Washington state to prevent Obamacare from narrowing health networks
Washington state plans to approve a new rule this week to limit insurers’ ability to create narrow networks as a means of cutting costs, thanks to backlash over the limited health plans available in the wake of Obamacare regulations.
In response to the outcry over narrow networks, Washington state’s insurance commissioner Mike Kriedler wants to limit insurers’ ability to narrow their networks, potentially making rising premiums one of the only means of recourse that insurers have left.
“Both qualified health plans and health plans offered outside of the Exchange must have networks that at a minimum ensure access to covered services without unreasonable delay and address the specific needs of the populations served,” reads a proposed rule from the office of the insurance commissioner.
“We want to make sure that if you’ve made the promise that you can get this care, that there’s going to be a delivery on these services,” Kriedler told the exchange board, according to local Seattle station KPLU. Kriedler is expected to approve the rules by April 23.
As health care costs have risen over the past decade, narrow networks have slowly been growing in popularity, but the influx of regulations on health care plans with Obamacare stoked the fire. But the public has largely panned the narrow networks, particularly after the president’s promise that Americans would be able to keep their doctor.
Advanced care cancer hospitals, for example, are left out of most exchange plans across the country. (RELATED: Obamacare exchanges not covering best hospitals for cancer care) In Washington state, the Seattle Children’s Hospital, the top center to treat children’s serious diseases, is even suing the state exchange because it is left out of a majority of the health plans offered on the exchange.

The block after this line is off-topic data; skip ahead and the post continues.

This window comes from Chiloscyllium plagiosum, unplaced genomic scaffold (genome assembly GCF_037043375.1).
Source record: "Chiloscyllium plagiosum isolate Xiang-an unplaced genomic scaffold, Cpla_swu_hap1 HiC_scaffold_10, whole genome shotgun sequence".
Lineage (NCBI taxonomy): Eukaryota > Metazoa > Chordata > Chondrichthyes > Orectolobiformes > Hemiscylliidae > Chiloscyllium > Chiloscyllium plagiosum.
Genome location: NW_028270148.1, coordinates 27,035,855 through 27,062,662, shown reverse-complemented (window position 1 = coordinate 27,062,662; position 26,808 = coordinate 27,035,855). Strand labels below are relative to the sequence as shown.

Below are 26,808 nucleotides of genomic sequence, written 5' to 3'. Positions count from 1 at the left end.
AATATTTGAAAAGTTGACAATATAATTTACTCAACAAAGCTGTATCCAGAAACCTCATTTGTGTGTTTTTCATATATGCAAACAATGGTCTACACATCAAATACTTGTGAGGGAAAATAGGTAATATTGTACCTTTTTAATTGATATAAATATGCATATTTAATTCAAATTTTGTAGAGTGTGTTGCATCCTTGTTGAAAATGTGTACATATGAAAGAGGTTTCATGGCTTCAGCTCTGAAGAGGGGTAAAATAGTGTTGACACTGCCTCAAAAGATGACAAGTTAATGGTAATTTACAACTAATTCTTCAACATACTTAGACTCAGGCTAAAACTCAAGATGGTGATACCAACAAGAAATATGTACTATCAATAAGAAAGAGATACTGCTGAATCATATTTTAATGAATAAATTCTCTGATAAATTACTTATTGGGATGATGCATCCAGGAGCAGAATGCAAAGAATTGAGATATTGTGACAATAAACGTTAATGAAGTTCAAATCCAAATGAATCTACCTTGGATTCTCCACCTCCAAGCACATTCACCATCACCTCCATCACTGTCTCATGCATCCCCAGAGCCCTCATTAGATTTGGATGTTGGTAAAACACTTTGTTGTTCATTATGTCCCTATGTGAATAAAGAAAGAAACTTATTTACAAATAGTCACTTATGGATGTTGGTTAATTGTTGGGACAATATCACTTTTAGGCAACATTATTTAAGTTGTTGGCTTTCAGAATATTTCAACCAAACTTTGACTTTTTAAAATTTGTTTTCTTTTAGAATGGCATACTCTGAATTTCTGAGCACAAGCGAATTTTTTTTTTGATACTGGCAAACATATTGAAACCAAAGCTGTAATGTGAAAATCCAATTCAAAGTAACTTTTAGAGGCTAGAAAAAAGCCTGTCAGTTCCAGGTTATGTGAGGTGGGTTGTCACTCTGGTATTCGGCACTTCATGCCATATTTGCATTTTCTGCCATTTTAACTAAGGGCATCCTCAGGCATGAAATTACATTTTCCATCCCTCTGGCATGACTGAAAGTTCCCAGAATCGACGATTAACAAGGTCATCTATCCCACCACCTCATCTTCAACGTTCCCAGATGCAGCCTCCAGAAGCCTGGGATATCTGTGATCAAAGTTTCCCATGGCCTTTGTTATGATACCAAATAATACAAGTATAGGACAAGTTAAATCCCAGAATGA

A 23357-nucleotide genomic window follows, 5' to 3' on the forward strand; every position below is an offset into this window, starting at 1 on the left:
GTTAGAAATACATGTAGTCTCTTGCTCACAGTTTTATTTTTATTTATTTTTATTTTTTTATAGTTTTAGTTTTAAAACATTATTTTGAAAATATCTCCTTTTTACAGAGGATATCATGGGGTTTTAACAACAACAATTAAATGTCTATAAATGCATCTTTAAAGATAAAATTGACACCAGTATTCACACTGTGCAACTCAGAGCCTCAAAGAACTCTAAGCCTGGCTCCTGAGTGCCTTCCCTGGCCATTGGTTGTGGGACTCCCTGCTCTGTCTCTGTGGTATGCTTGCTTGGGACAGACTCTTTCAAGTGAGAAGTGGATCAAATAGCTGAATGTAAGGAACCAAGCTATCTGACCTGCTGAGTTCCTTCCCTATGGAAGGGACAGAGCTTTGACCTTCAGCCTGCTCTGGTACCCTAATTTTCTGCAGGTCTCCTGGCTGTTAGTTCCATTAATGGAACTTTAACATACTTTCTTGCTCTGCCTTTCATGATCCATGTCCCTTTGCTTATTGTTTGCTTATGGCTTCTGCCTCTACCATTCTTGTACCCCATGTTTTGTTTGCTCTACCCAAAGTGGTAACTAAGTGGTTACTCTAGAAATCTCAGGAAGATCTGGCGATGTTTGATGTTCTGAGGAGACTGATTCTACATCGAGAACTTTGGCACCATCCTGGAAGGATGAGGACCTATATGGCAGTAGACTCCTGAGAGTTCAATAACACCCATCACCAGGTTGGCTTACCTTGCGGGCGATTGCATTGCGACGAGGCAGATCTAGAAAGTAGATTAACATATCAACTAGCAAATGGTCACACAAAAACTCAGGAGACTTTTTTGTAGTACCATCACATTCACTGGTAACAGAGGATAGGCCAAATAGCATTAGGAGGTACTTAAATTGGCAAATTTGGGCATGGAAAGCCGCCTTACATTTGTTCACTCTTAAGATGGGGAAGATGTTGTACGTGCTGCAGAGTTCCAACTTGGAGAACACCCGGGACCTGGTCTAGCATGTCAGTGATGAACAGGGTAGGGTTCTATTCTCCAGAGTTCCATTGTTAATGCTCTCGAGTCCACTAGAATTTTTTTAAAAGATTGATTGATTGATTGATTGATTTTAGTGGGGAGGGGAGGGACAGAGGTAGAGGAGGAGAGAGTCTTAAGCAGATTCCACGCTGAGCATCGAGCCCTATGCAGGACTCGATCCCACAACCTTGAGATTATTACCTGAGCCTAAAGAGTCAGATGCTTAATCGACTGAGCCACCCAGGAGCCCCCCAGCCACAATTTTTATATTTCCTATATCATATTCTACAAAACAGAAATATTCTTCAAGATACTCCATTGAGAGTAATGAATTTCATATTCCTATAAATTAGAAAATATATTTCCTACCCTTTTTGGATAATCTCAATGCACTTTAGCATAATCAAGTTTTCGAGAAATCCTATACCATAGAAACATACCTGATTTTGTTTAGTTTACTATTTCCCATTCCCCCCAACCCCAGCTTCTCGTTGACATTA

But narrow networks are one of the few ways that insurers are able to limit their costs under new Obamacare regulations that require all health care plans, on and off the exchanges, to provide a large swath of services to everyone, some even at no cost to the customer.
The other option available to insurance companies is simply to hike their premiums. Kriedler reportedly doesn’t believe prices will increase as a result of his rule.
A representative of the Association of Washington Healthcare Plans hit back against Kriedler’s proposal at a recent board meeting.
“The sheer weight and volume of the administrative and reporting requirements that come along with that have the effect of just smothering the ability to provide more innovative networks.”
It’s not yet clear how the state will enforce its limits on narrowing networks or what the benchmarks will be. The proposed rule concedes that further clarification of “provider network criteria” is still needed, but Kriedler believes customers “shouldn’t have to drive too far or wait too long for care,” KPLU reports.
Kriedler is expected to approve the rule this week, following a public hearing Tuesday morning; but the insurance commissioner’s office believes that the proposed rule is unlikely to change before it is approved.
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